The company Clyde Cessna founded in 1927, Cessna Aircraft, has been selling planes for 93 years now, but almost all of its single-engine magic was conjured up during a period that started in the early 1950s and effectively ended around 1968. During those 20-some-odd years, the world’s biggest little airplane company created a lineup of classic planes that fit the needs of just about every imaginable personal airplane flyer and a lot of commercial operators, as well. And along the way, there were very few missteps, and even some of those were failures of great ideas.
With that, let’s take a look at how a great company redefined the world of personal air transportation.
Cessna 172 Skyhawk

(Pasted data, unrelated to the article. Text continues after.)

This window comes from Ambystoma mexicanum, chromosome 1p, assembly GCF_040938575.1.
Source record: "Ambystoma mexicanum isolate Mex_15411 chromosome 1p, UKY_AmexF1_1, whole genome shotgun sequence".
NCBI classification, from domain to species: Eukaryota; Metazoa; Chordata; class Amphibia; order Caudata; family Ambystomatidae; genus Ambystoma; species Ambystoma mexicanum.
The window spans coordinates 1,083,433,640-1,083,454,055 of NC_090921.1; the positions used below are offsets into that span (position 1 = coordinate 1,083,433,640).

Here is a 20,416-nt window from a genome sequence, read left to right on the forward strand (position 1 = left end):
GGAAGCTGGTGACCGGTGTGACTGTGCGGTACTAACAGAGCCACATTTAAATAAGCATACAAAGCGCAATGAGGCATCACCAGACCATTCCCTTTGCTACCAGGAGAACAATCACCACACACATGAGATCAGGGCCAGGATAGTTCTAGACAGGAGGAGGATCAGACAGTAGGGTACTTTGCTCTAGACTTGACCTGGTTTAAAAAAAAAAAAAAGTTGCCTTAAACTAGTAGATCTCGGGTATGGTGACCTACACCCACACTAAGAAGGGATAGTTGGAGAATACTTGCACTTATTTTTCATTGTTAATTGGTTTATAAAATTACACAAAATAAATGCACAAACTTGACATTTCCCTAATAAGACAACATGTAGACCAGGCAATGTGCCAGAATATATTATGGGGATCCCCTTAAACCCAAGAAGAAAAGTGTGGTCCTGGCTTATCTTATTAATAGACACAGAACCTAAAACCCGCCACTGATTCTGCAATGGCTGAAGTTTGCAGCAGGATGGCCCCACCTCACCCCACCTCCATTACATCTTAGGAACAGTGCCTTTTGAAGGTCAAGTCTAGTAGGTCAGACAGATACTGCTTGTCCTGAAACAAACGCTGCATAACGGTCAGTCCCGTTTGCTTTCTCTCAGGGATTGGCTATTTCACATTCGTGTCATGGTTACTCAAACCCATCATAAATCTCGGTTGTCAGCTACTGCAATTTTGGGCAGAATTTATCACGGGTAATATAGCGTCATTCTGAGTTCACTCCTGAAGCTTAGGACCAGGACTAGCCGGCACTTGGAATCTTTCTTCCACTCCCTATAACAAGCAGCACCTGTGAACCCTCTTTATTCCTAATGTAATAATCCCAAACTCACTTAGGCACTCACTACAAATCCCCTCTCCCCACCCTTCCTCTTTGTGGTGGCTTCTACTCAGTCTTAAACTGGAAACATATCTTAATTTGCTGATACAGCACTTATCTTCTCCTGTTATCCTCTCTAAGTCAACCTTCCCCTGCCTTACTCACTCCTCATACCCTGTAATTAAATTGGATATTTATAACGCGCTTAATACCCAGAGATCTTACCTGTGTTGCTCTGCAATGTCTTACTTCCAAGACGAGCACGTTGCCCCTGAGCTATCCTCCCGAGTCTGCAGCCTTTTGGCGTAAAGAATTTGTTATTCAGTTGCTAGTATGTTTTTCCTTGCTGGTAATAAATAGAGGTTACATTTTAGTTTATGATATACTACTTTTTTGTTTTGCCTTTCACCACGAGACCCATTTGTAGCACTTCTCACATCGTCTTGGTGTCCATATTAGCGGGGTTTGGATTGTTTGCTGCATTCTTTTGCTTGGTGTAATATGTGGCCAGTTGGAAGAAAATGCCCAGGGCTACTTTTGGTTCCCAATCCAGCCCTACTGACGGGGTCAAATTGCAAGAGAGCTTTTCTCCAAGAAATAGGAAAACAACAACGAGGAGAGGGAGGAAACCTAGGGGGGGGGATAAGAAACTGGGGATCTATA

That next big thing was the 172, which Cessna brought to market in 1956. The 172 wasn’t as big a deal as the 170 in terms of concept—it really was a 170 with a nose gear, at least at first—but the impact of that nose gear, which made landing a plane not only easier but also a lot more reliable, changed the market. And the 172 took over the market, becoming in essence the four-door sedan of the air. Over time, the plane evolved a great deal, even if it looks largely the same from 1961 on, and Cessna over the years continued to sell a lot of them, around 50,000 overall. It is, as you surely know, the most-produced aircraft in history. Today, new Skyhawks are sold almost exclusively as trainers, and they fetch a breathtaking price, too, though older ones are still changing hands for a lot less and are still being flown for all the great reasons they originally were. First flight: June 12, 1955. Number built: More than 44,000. Status: In production.